The Fraunhofer Institute for Laser Technology (ILT) in Aachen is pursuing one approach towards producing tissue implants. Using a special laser technique, researchers at the ILT, which will be exhibiting at COMPAMED 2011 (Hall 8a, booth F 19), and other Fraunhofer Institutes have succeeded in producing hybrid biomimetic structures, which can be used as a basis for scaffold and implant structures. The structures emulate the body’s own tissue as closely as possible. This has enabled biologists to meet one of the key requirements for generating tissue implants, which will provide ideal conditions for the cells to colonize and grow, in the future. To achieve this, the researchers have transferred the rapid prototyping technique to endogenous materials. They combine organic substances with polymers and produce three-dimensional structures. As the basis they use dissolved proteins and polymers which are irradiated with laser light and cross-linked by photolytic processes using specially developed laser systems which deliver ultra-short laser pulses to trigger processes that lead to polymerization in the volume. “This enables us to produce scaffolds for groups of cells with a resolution of approximately one micrometer directly from dissolved proteins and polymers to exactly match our construction plan”, explains Sascha Engelhardt, a project leader at the ILT.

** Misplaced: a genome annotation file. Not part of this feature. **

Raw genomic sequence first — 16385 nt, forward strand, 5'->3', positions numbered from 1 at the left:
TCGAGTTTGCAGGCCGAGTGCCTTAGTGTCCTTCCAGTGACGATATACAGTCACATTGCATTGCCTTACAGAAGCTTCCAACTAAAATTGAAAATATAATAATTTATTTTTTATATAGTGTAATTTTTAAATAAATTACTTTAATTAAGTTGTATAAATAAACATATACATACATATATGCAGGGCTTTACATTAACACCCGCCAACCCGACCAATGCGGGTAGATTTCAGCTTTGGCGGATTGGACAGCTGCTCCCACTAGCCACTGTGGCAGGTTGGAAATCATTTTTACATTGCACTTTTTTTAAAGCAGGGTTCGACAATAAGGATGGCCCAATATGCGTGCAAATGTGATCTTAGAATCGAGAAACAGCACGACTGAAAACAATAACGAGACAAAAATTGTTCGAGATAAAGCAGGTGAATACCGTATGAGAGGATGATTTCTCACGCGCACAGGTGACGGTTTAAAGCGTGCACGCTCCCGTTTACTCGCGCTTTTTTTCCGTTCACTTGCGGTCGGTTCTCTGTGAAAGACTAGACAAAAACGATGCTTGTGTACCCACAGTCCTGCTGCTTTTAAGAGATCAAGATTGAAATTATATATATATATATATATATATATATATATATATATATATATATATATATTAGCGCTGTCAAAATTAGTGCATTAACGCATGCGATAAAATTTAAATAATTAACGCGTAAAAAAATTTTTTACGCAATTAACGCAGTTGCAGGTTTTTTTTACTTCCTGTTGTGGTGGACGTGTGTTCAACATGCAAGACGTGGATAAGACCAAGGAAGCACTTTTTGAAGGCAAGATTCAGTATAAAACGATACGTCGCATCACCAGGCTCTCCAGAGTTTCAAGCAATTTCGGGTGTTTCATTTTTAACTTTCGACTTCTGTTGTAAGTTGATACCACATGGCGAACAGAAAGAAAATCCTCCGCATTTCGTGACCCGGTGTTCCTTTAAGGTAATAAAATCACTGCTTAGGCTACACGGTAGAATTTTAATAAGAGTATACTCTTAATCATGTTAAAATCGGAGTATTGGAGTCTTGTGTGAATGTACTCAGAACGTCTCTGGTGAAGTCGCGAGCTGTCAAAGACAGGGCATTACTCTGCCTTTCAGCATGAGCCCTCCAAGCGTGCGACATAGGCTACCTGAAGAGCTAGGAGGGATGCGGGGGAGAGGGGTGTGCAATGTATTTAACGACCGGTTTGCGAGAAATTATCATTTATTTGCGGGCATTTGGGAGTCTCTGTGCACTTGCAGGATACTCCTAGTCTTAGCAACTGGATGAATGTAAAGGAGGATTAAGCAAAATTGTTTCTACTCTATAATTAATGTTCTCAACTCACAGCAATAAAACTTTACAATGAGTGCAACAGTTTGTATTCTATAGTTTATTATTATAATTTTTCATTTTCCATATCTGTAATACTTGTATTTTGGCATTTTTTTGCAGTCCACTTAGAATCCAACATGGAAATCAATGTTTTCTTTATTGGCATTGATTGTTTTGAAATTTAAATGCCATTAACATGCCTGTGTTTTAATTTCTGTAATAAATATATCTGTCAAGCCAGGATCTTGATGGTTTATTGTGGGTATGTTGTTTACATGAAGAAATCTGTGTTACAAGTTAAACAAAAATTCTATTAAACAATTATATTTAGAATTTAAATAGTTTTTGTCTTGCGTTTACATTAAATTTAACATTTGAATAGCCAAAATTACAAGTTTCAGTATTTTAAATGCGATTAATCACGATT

Traditional “long runners” at COMPAMED are not only biocompatible materials, but also nanotechnology, which is gaining ever greater importance in medical applications. Material scientists at the University of Jena have developed a particularly successful combination of these two areas. Decisive factors for the success of biomaterials in the body are that they are not rejected, but that they function perfectly. A key factor for the acceptance is how endogenous proteins are taken up on the surfaces of implants. These human proteins also lubricate natural knee and hip joints, for example, by forming a protein layer over the cartilage. However, proteins are also used in artificial joints in order to reduce friction and resulting damage to the material. So far it has largely been unknown, however, how best to apply such proteins to artificial materials and what the ideal surface properties for this are. Ultra-high-molecular-weight polyethylene (UHMWPE) is used as a wear partner in artificial joints, which are usually made of metal or ceramic components. Dr. Thomas F. Keller from the Chair of Material Science at the Institute for Material Science and Technology (IMT) has discovered that proteins, which themselves are only ten nanometres in size, prefer to bond to nanocrystalline lamellae of UHMWPE. “The UHMWPE’s ability to align proteins by nanostructuring may be crucial to the friction properties of new joints ", says Dr. Keller, because joints such as knees or hips are often subjected to an unevenly distributed load by the patient’s own weight. “And although the joints do display a very complex wear pattern as we walk, the wear is basically unidirectional", he explains. “We now plan to transfer the new findings to other implant surfaces that make contact with the biological environment, so-called ‘biointerfaces’, here at the Chair of Material Science in Jena”, says professor Dr. Klaus D. Jandt. "Using molecular design on the nanoscale we aim to optimise other biological functions.” Not only does professor Jandt aim to minimise the wear of artificial joints, but also to optimise the tissue integration of implants.